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Generations (U.S. TV series)

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Generations
Generations TV series logo.jpg
GenreSoap opera
Created bySally Sussman Morina
StarringLynn Hamilton
Joan Pringle
Vivica A. Fox
Kristoff St. John
Richard Roundtree
Kelly Rutherford
Robert Torti
Taurean Blacque
Patricia Crowley
James Reynolds
Dorothy Lyman
Bruce Gray
Anthony Addabbo
Jonelle Allen
Rick Fitts
Elinor Donahue
Marla Adams
Joseph Whipp
George Shannon
Robert Gentry
Country of originUnited States
Original language(s)English
No. of seasons2
No. of episodes475
Production
Running time22–24 minutes
Production company(s)Old Forest Hill Productions
NBC Productions
DistributorNBCUniversal Television Distribution
Release
Original networkNBC
Original releaseMarch 27, 1989 (1989-03-27) – January 25, 1991 (1991-01-25)

Generations is an American soap opera that aired on NBC from March 27, 1989, to January 25, 1991. The show was groundbreaking in that it was the first soap opera to feature from its inception an African-American family.

Premise[edit]

This half-hour serial was promoted as television's first fully integrated daytime soap. It focused on the relationship between two Chicago families: the Whitmores and the Marshalls. Their association began several decades ago when Vivian Potter was housekeeper and nanny for Rebecca Whitmore and her three children: Laura (Gail Ramsey), Stephanie (nicknamed Sam) (Kelly Rutherford), and J.D. Vivian's young daughter, Ruth (Joan Pringle) lived with her in the Whitmore mansion.

When Ruth grew up, she married Henry Marshall (Taurean Blacque, James Reynolds), who owned and operated five moderately successful ice cream parlors. With Ruth's urging, Henry enlisted the help of business mogul Martin Jackson (Rick Fitts), who marketed Marshall's ice cream nationwide. The move proved so successful that Ruth was able to buy the Whitmore mansion. Ruth and Henry had three children, Chantal (Sharon Brown, Debbi Morgan), a lawyer, Jacquelyn Marshall Rhymes, a homemaker and mother, and Adam (Kristoff St. John), a junior executive with the Hale Hotel chain. Living with the Marshalls was Ruth's mother, Vivian (Lynn Hamilton).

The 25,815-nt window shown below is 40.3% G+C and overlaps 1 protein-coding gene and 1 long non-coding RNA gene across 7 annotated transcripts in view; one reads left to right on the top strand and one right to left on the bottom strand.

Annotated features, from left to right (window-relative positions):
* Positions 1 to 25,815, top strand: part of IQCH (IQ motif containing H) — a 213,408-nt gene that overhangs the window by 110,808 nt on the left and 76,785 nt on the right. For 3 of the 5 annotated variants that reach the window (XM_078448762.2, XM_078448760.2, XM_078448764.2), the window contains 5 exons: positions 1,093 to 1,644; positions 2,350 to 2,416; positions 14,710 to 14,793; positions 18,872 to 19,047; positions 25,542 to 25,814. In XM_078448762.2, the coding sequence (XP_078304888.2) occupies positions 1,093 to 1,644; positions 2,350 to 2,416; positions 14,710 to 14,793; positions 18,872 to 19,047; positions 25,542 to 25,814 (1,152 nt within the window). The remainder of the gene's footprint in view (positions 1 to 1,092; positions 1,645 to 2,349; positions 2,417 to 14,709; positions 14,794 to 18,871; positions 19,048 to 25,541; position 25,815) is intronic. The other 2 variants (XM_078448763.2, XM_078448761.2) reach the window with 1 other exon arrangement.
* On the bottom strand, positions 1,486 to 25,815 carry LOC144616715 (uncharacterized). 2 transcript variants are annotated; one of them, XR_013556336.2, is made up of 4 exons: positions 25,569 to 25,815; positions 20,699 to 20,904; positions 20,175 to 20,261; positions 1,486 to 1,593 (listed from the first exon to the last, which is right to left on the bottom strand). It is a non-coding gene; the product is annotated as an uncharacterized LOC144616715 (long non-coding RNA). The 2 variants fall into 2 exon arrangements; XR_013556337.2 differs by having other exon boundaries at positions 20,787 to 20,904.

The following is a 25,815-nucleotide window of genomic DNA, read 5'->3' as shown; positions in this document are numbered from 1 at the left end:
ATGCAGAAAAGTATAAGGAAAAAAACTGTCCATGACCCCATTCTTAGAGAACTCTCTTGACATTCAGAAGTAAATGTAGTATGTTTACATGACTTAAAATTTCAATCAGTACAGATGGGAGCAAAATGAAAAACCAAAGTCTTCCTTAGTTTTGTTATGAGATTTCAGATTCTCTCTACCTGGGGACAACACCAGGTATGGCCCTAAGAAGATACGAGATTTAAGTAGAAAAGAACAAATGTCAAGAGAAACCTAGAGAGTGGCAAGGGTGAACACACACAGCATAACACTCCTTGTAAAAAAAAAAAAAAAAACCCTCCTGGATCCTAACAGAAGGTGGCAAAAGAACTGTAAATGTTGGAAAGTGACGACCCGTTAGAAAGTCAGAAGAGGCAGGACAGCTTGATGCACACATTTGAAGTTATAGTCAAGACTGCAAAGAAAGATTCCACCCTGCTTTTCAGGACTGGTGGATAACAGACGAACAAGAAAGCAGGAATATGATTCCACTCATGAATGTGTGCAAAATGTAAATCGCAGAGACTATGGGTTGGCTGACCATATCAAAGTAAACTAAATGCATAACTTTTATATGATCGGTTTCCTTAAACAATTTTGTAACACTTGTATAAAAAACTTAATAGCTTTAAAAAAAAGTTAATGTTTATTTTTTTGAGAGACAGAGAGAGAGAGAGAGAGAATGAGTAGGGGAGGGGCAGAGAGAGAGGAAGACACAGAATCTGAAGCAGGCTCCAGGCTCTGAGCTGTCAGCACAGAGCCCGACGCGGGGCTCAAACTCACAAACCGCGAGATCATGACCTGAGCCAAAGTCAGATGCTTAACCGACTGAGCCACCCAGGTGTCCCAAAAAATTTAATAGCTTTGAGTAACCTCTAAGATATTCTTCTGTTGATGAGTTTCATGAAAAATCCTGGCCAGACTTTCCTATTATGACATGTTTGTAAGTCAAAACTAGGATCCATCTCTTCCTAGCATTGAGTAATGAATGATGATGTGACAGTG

Like Ruth Marshall, Rebecca Whitmore (Pat Crowley; Dorothy Lyman) also had a challenging past to overcome. Unknown to Rebecca, her ex-husband Peter stole her inheritance. Determined to move forward with her life, a middle-aged Rebecca enrolled in law school and succeeded in becoming one of the nation's leading attorneys. When the serial premiered, her daughter Laura was married to advertising executive Trevor McCallum. Realizing that Trevor was cheating on her, Laura ended the marriage. They had an adult daughter, Monique.

Although Rebecca was saddened by the break-up of her oldest daughter's marriage, she was happy to see her granddaughter, Monique, marry photographer Jason Craig. Soon after their marriage, Jason inherited a multimillion dollar fortune, making him a murder target. Rebecca's youngest daughter, Sam, accepted a position as model and spokesperson for the upscale Hale Hotel chain. Sam's boss, the dastardly Jordan Hale, expressed an interest in Sam that went beyond business. Police detective Kyle Masters was also wildly attracted to Sam.

Doreen Jackson (Jonelle Allen), a recovering drug addict, was married to Martin Jackson. Following a brief fling with Adam Marshall, Doreen found herself pregnant. Before their daughter, Danielle, was born, the relationship died. Doreen next took up with her doctor, Daniel Reubens (Richard Roundtree). He resurfaced in Chicago in 1990 with his daughter, Maya Davis - alias Diana Reubens (Vivica A. Fox)- after falsely being accused of killing his wife.

Original cast[edit]

Production[edit]

Sally Sussman Morina served as creator and executive producer. Directors included Casey Childs, Michael Eilbaum, and Maria Wagner. The series was written by Sally Sussman Morina and Michelle Val Jean.

Ratings[edit]

  • 1988–89 season: 2.7 million viewers (Ranking: #12 out of 13 soap operas)
  • 1989–90 season: 2.6 million viewers (Ranking: #12 out of 12 soap operas)
  • 1990–91 season: 2.4 million viewers (Ranking: #12 out of 12 soap operas)

Awards[edit]

External links[edit]